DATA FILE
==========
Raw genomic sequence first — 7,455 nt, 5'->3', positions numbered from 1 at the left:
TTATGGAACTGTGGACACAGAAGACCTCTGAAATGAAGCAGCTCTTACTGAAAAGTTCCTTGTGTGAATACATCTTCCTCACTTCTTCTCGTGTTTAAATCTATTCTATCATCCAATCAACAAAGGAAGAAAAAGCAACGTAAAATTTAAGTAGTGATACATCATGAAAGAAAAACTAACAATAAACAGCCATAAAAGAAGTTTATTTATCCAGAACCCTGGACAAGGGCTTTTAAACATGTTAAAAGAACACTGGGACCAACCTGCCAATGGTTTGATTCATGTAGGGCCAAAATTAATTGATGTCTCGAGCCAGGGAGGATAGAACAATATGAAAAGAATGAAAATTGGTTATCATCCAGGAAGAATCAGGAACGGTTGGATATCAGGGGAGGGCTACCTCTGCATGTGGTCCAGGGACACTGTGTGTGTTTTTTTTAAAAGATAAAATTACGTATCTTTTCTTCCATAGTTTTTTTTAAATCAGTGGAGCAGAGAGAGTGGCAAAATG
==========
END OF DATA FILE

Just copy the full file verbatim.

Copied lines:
Raw genomic sequence first — 7,455 nt, 5'->3', positions numbered from 1 at the left:
TTATGGAACTGTGGACACAGAAGACCTCTGAAATGAAGCAGCTCTTACTGAAAAGTTCCTTGTGTGAATACATCTTCCTCACTTCTTCTCGTGTTTAAATCTATTCTATCATCCAATCAACAAAGGAAGAAAAAGCAACGTAAAATTTAAGTAGTGATACATCATGAAAGAAAAACTAACAATAAACAGCCATAAAAGAAGTTTATTTATCCAGAACCCTGGACAAGGGCTTTTAAACATGTTAAAAGAACACTGGGACCAACCTGCCAATGGTTTGATTCATGTAGGGCCAAAATTAATTGATGTCTCGAGCCAGGGAGGATAGAACAATATGAAAAGAATGAAAATTGGTTATCATCCAGGAAGAATCAGGAACGGTTGGATATCAGGGGAGGGCTACCTCTGCATGTGGTCCAGGGACACTGTGTGTGTTTTTTTTAAAAGATAAAATTACGTATCTTTTCTTCCATAGTTTTTTTTAAATCAGTGGAGCAGAGAGAGTGGCAAAATG